As for the lighting in the Chamber, the hon. Gentleman well knows that there is to be an experimental televising of the Chamber and these are temporary lights. I am sorry that the hon. Member for Crawley (Mr. Soames) who sits next to the hon. Gentleman, finds them a bit bright.
Mr. Bruce Grocott (The Wrekin) : On a point of order, Mr. Speaker. With regard to ministerial accountability to this House, you may remember that on 16 May there was a debate on Government publicity in which reference was made to a Cabinet Office minute on guidelines on the nature and content of allowable publicity. The guidelines mentioned that publicity should be objective and that it "should not be personalised".
In the course of the past few days, most hon. Members will have received a document entitled "Britain in Southern Africa" which purports to be an explanation--paid for by the Foreign Office, and hence by us--of British foreign policy towards southern Africa. The document, which is blue, contains a union jack and a photograph of the Prime Minister adorns the front page--
Mr. Grocott : It is. In the course of 23 pages, the document, which was paid for but not authorised by us, displays five colour pictures of the Prime Minister. I would not have the slightest objection to the document if it had been paid for by Conservative central office, but I object to having to pay for it myself. I ask you, Mr. Speaker, to determine by what authority public money has been spent on this blatant party political propaganda.
Mr. Patrick Cormack (Staffordshire, South) : On a point of order, Mr. Speaker. Some time between now and 21 November, could you arrange for the Procedure Committee to look again at the wording of Standing Order No. 20? It is obvious that all the applications this afternoon concerned important matters--no one could deny that--but the word "urgency" needs special definition. If it is not redefined, our proceedings will begin day after day with application after application. Hon. Members are abusing the procedure by making the speeches that they would make in the debates, if you granted them.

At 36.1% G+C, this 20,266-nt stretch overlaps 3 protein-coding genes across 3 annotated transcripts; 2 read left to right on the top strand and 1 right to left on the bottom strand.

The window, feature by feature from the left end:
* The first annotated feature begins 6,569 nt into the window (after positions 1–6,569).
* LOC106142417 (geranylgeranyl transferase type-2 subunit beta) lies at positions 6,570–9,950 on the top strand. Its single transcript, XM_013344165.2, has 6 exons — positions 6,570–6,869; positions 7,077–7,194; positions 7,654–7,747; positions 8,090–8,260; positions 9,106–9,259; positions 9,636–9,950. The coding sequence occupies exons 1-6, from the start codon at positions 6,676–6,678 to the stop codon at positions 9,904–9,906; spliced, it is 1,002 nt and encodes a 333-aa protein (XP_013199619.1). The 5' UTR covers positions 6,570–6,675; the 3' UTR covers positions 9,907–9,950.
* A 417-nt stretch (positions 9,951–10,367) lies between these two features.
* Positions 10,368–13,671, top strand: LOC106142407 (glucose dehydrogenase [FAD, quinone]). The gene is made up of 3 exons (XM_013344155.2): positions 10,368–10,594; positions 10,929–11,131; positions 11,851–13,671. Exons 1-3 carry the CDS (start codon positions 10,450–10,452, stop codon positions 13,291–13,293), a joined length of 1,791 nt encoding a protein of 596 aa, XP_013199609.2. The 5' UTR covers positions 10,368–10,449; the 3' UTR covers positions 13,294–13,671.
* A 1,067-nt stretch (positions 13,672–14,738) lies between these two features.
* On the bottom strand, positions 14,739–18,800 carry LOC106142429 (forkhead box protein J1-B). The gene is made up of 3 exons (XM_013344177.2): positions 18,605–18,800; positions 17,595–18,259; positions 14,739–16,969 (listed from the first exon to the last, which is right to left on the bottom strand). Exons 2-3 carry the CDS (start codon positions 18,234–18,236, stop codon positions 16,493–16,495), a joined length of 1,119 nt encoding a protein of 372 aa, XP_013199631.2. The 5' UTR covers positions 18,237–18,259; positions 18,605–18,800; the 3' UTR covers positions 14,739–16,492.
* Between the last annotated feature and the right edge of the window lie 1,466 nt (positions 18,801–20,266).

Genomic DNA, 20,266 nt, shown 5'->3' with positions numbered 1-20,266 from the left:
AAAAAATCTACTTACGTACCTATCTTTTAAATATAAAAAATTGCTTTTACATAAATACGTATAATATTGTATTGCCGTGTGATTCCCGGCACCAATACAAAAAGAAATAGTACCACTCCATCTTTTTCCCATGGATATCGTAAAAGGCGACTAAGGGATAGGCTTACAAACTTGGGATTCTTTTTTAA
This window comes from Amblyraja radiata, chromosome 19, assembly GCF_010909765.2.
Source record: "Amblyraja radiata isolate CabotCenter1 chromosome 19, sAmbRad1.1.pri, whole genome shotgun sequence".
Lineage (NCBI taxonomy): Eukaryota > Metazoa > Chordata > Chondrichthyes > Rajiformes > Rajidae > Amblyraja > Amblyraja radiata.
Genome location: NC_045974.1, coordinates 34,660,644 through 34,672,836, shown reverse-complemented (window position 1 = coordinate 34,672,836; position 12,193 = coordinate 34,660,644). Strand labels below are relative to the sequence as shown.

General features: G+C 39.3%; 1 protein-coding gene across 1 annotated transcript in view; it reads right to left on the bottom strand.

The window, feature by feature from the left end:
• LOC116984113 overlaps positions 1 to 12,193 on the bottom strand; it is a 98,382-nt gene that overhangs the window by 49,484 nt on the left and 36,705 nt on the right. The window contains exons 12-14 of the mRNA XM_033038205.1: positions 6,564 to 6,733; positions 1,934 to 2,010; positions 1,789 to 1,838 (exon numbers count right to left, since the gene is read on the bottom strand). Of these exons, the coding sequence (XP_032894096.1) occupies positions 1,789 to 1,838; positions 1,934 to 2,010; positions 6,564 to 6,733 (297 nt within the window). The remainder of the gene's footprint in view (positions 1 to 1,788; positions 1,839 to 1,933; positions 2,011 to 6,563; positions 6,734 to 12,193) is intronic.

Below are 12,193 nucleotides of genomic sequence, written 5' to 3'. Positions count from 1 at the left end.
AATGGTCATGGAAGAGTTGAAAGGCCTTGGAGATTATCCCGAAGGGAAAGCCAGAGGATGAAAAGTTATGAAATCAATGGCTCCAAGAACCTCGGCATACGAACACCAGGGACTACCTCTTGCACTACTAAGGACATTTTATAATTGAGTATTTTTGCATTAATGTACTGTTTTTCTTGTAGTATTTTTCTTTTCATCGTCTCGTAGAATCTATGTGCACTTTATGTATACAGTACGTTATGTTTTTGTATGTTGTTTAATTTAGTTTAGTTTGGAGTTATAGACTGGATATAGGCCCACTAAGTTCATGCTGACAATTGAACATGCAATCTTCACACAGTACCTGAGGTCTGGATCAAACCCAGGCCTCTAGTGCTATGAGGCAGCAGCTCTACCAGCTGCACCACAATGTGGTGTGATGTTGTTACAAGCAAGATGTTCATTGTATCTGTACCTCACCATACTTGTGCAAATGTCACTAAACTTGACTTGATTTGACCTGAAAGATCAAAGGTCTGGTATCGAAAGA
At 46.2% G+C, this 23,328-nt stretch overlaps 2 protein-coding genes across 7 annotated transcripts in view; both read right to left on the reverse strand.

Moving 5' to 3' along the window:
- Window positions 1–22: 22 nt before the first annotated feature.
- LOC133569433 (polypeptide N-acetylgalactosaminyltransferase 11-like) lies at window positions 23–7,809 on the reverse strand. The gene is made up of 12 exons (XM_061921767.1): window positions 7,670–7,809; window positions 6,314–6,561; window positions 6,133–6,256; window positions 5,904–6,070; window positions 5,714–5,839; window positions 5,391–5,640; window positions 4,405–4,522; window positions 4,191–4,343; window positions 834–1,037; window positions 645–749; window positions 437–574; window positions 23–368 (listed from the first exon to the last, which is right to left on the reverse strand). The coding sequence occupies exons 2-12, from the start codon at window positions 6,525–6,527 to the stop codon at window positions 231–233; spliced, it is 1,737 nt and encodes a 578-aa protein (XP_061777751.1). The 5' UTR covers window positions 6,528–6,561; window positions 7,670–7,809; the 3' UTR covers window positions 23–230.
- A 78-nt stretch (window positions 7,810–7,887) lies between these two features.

Mr. Speaker : That is not a matter for the Procedure Committee. The words are a matter for me. I shall examine them carefully, but I accept what the hon. Member has said. Today I took into account the fact that we have been away for some weeks. Inevitably after such an absence, there is a large number of Standing Order No. 20 applications, but I hope that when the time comes to televise the House procedure will not be abused--it is important for Back Benchers.
Mr. Dennis Skinner (Bolsover) : Further to that point of order, Mr. Speaker. I took careful note of what you have just said, and, reading between the lines, it seems to me that you may have been saying that when television comes in on 21 November applications under Standing Order No. 20 may be looked at more carefully, and perhaps refused, because of television. I hope that there will be no change in the rules merely because of the cameras--
Mr. Skinner : If the television cameras will make no difference to applications under Standing Order No. 20, which usually deal with topical issues and which many would argue--although not today, because we have a good debate to come--are more sensible than the planned debates because of their topicality ; and if hon. Members, irrespective of cameras or anything else, want to raise important matters which affect their own constituencies, I hope that it will not be said that that is an abuse of procedure. Most of the matters raised today are important and affect the nation or, in some instances, constituencies, so I hope that consideration of these matters will not be conducted against a background of television producers trying to change the system to suit themselves.
Mr. Speaker : In order to forestall any other hon. Member who may have thoughts along those lines, may I say that I strongly adhere to the view that, when television comes here, it must adjust itself to the procedures of the House. I have no intention of reducing the number of opportunities that Members have to raise important matters through Standing Order No. 20 applications. I was merely commenting on the point which the hon. Gentleman made--and this is a supposition--that when the cameras are here, there might be an incentive for some hon. Members to raise matters that are not entirely legitimate. Knowing the House as I do, I am sure that that will not be the case.
Mr. David Winnick (Walsall, North) : May I remind you, Mr. Speaker, that about 10 years ago the Procedure Committee recommended that there should be restrictions on applications under Standing Order No. 9, now Standing Order No. 20? Fortunately, that recommendation was substantially defeated in the House. Do you not agree that, regardless of television cameras and bearing in mind how restricted Back Benchers already are, any further restrictions would be totally wrong?